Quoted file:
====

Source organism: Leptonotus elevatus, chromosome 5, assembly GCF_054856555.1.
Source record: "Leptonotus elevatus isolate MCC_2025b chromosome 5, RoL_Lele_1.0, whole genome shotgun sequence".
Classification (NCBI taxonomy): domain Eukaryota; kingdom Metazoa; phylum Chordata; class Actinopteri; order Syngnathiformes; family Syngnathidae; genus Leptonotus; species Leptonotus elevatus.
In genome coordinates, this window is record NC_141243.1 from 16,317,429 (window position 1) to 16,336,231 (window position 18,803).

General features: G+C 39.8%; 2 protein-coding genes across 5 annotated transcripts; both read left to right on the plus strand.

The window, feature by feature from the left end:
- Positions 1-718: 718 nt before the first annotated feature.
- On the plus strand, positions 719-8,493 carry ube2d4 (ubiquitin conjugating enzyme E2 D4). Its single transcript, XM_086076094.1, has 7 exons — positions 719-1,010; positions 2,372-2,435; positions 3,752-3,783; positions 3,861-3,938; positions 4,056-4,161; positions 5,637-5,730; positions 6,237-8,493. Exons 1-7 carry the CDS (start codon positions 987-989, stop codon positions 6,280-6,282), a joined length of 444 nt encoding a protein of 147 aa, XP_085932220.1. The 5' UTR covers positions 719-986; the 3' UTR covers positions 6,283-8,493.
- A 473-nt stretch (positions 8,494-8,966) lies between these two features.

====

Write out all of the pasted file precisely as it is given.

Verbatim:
Source organism: Leptonotus elevatus, chromosome 5, assembly GCF_054856555.1.
Source record: "Leptonotus elevatus isolate MCC_2025b chromosome 5, RoL_Lele_1.0, whole genome shotgun sequence".
Classification (NCBI taxonomy): domain Eukaryota; kingdom Metazoa; phylum Chordata; class Actinopteri; order Syngnathiformes; family Syngnathidae; genus Leptonotus; species Leptonotus elevatus.
In genome coordinates, this window is record NC_141243.1 from 16,317,429 (window position 1) to 16,336,231 (window position 18,803).

General features: G+C 39.8%; 2 protein-coding genes across 5 annotated transcripts; both read left to right on the plus strand.

The window, feature by feature from the left end:
- Positions 1-718: 718 nt before the first annotated feature.
- On the plus strand, positions 719-8,493 carry ube2d4 (ubiquitin conjugating enzyme E2 D4). Its single transcript, XM_086076094.1, has 7 exons — positions 719-1,010; positions 2,372-2,435; positions 3,752-3,783; positions 3,861-3,938; positions 4,056-4,161; positions 5,637-5,730; positions 6,237-8,493. Exons 1-7 carry the CDS (start codon positions 987-989, stop codon positions 6,280-6,282), a joined length of 444 nt encoding a protein of 147 aa, XP_085932220.1. The 5' UTR covers positions 719-986; the 3' UTR covers positions 6,283-8,493.
- A 473-nt stretch (positions 8,494-8,966) lies between these two features.